PT – Poor Toes

My son’s name is Gabriel. He’s 16 years old and he’s awesome. He’s also on the Autism Spectrum, minimally verbal, and has sensory processing issues, with a side order of anxiety and OCD. For the last 18 months he’s lived with increasing discomfort from ingrowing toenails. They bleed. He hobbles. This morning my minimally verbal child who has an unusually high tolerance for pain limped out of his bedroom and said, “PT.” I asked, “What does PT mean?” “Poor toes.”

18 months ago it started with a flap of what our doctor called “proud flesh” over his left big toe. “It’s very common in teenage boys when their feet grow quickly. Just soak it, try to push it back so the nail doesn’t dig in,” she said. The problem got worse and spread to his right foot before we realized why it wasn’t healing: Gabriel obsessively picks at his toenails so they never have the chance to grow out, clear of the nail bed, and heal. We had hoped to avoid invasive medical intervention: a procedure normally done in a podiatrist’s office with local anesthetic would, for Gabriel, require general anesthesia and hospitalization. We learned no one in Nanaimo would take it on. A specialist in Victoria is willing to see him. The wait list is eight to ten months long. Assuming he agrees to do the procedure, there will be a further wait for operating room time.

Every night we bandage Gabriel’s toes to cushion them and prevent infection, which has the potential to set in and quickly become blood-borne. That would be bad. It used to be that he’d mention “sore toes” every few days, or after stubbing one of them (a growing teenage boy, he tends to lose track of his body and bumps into things a lot). Now, it’s daily. Every morning he winces when he slides his feet into socks and the legs of his pants. He limps. He asks to go to the hospital. Asks. To. Go. To. The. Hospital. My minimally verbal, autistic son with an unusually high tolerance for pain reaches out, multiple times a day, to tell us that he is suffering. His socks are stained with blood. And I can’t do a damn thing about it.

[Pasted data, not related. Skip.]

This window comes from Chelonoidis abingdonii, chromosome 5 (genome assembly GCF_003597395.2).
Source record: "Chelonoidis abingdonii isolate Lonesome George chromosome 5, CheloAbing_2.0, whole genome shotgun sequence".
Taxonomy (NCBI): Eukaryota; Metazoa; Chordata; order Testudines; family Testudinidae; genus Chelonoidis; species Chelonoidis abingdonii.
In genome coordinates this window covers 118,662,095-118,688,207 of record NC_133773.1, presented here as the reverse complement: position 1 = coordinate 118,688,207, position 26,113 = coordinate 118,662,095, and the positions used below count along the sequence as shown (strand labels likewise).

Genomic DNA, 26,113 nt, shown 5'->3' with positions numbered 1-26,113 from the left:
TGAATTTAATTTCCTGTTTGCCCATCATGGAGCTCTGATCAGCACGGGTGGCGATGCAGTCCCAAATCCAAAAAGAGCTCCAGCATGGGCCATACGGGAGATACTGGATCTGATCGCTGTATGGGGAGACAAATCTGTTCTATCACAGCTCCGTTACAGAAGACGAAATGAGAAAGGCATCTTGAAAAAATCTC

Oh, Canada. Oh, Universal Health Care. It’s the very foundation of our country. Our taxes and BC Medical Services Plan premiums pay for it. The Vancouver Island Health Authority operates with a budget of $2 billion. And my son bleeds. In pain. And you won’t do a damn thing about it.


  1. Poor Gabriel….I can’t imagine what he’s going through. You are an amazing mom, and he knows you will do whatever it takes to find a way…let me know if a letter somewhere will help!!!

  2. That makes me feel sad. I can’t stand thinking about Gabriel suffering. It’s wrong.

  3. My heart aches for you and Gabriel. If there is anything I can do…. You do know thoughts and prayers of course.

  4. I went thru a similar issue with my exes son who has autism and is also minimally verbal. Hearing him voice the pain he was in, as he also has an extremely high tolerance for pain, just broke my heart. I wrote letters, arranged meetings, contacted our MLA, clogged the ER and eventually ended up at childrens hospital where we finally got help. But it did take time, far too much time and far too much suffering for a child. Just keep pushing and don’t give up.

  5. Gabriel or G as he prefers to be called.. Is a light for Kendall and Myself. The other day, During his bath he was in so much pain.. All I could do was reassure him that yes he had to get in the bath and that it hurts.. He was almost in tears and I had to walk out of the room. That was probably one of the hardest moments I have had to walk through with him.. There has to be help for my main man G! He deserves the best, this is Canada! My opinion on Canadian healthcare as it is Grrreat.. Unless you need a specialist. For G and myself we need specialists in our lives. Vermont where I grew up.. offers the best healthcare for even the poorest of folk (“to those that qualify”).. Come on Canada you don’t wanna be compared to your neighbour to the south?

  6. Alex, don’t give up under ANY circumstances.
    Your son deserves better. If we can afford injection sites, we certainly can afford medical care for Gabe.
    Contact the Premier directly as well as the Minister of Health, VIHA, and your local MLA. Do NOT take NO for an answer.

Submit a comment